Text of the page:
I was reading this little 'article' about homologous recombination and knockout mouse. According to this article you first remove embryonic stem cells from a gray-fur blastocyst, then insert the construct and place them back into the blastocyst. Further the text states:

A knockout mouse has had both alleles of a particular gene replaced with an inactive allele. This is usually accomplished by using homologous recombination to replace one allele followed by two or more generations of selective breeding until an breeding pair are isolated that have both alleles of the targeted gene inactivated or knocked out.

However what I don't get here is that we have cells from an embryo, and thus have cells with both alleles. Hence, the regions surrounding these alleles will be homologous, so why would this step result in heterozygous (and thus require selective breeding afterwards) instead of homozygous mouse direcly?


It is a simple matter of probability. If the probability of replacing one allele is p then the probability of two alleles getting replaced would be p2 (note that the latter will be smaller because probabilities are less than one).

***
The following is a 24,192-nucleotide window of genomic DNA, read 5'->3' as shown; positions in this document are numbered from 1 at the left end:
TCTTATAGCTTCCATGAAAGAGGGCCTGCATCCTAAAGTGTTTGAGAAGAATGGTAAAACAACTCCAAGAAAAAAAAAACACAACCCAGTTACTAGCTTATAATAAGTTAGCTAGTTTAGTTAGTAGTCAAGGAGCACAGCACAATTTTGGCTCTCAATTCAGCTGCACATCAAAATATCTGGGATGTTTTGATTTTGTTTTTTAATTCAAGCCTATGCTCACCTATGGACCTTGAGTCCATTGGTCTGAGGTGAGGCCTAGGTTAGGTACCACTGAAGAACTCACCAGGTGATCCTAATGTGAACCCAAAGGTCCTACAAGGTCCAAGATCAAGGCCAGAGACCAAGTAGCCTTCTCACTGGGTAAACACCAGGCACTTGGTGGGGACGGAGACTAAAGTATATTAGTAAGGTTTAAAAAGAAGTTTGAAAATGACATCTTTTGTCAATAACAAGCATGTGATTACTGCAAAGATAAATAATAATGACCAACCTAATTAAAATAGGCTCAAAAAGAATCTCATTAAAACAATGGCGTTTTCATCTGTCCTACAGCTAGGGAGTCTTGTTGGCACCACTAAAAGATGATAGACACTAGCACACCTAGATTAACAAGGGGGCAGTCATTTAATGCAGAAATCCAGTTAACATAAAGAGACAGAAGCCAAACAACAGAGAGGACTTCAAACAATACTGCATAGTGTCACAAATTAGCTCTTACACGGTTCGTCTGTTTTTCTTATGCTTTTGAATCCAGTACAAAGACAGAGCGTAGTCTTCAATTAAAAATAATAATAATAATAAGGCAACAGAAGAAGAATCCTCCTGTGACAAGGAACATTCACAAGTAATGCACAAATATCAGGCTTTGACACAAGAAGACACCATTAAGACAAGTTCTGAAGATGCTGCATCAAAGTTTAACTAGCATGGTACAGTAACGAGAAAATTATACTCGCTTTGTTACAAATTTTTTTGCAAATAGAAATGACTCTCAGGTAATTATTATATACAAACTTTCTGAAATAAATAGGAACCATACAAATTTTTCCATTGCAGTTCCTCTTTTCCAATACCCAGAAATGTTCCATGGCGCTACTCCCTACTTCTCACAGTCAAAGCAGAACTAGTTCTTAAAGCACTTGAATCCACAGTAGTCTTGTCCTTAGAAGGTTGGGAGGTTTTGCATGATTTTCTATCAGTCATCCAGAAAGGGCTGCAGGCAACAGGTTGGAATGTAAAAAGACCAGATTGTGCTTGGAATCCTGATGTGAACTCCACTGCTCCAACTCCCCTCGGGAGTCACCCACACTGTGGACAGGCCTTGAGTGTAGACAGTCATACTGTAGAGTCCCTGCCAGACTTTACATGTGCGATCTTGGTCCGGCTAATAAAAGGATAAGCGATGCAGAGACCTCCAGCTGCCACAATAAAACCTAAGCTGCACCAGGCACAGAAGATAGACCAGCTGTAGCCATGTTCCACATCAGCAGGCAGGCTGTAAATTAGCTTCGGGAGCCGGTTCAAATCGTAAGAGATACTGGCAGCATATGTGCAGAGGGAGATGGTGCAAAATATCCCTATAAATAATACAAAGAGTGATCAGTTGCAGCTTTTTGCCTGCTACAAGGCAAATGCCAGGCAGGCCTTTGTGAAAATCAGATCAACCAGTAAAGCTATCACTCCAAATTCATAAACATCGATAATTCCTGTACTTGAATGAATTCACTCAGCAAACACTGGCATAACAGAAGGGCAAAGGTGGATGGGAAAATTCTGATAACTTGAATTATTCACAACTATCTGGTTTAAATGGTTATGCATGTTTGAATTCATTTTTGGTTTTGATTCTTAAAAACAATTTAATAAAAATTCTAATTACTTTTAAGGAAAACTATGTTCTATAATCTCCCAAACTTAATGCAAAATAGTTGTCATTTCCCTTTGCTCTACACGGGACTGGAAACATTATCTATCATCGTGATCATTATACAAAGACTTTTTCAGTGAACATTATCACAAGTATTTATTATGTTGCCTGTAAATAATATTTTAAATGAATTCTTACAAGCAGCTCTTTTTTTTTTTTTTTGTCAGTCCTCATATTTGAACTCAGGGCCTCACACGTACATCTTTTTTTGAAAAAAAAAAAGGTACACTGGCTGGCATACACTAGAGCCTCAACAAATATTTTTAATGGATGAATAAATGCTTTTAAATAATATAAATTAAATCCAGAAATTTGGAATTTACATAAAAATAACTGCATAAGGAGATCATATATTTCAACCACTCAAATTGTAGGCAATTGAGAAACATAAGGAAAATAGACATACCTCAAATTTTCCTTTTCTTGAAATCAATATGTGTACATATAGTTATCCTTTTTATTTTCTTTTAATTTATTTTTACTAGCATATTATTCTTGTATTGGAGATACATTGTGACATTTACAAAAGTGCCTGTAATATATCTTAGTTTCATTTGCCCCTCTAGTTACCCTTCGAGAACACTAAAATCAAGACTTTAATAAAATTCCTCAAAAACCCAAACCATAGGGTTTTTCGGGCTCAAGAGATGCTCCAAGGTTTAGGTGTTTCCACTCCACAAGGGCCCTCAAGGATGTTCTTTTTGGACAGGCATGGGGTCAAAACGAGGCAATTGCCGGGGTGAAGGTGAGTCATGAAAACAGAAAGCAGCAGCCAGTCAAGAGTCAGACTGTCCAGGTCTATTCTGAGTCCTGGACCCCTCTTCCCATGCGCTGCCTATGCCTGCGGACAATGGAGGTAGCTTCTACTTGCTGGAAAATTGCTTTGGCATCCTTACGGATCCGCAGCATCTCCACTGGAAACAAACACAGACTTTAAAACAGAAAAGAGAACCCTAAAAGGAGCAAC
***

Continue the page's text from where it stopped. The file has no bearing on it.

If you have a selectable marker such as GFP then you'll end up selecting both heterozygotes and homozygotes but the frequency of the former will be much higher especially when you consider the fact that the probability of homologous recombination mediated knock-out/in is very low in mammalian cells (10-7 – 10-5). Therefore, inbreeding is an easier way to obtain homozygotes than screening the ESCs. Moreover, selective breeding is inevitable because in the first round will just produce chimeras (not all ESCs are replaced with the modified ones).

Technologies like CRISPR are now being used to accelerate the rate of gene replacement.

  • $\begingroup$ Thankyou, I have one additional question. Why would you not just replace all ESCs? Or is this simply not technically possible? $\endgroup$
    – KingBoomie
    Apr 30 '18 at 15:43
  • $\begingroup$ @RickBeeloo It would be very challenging. Almost impossible. $\endgroup$
    May 1 '18 at 9:32

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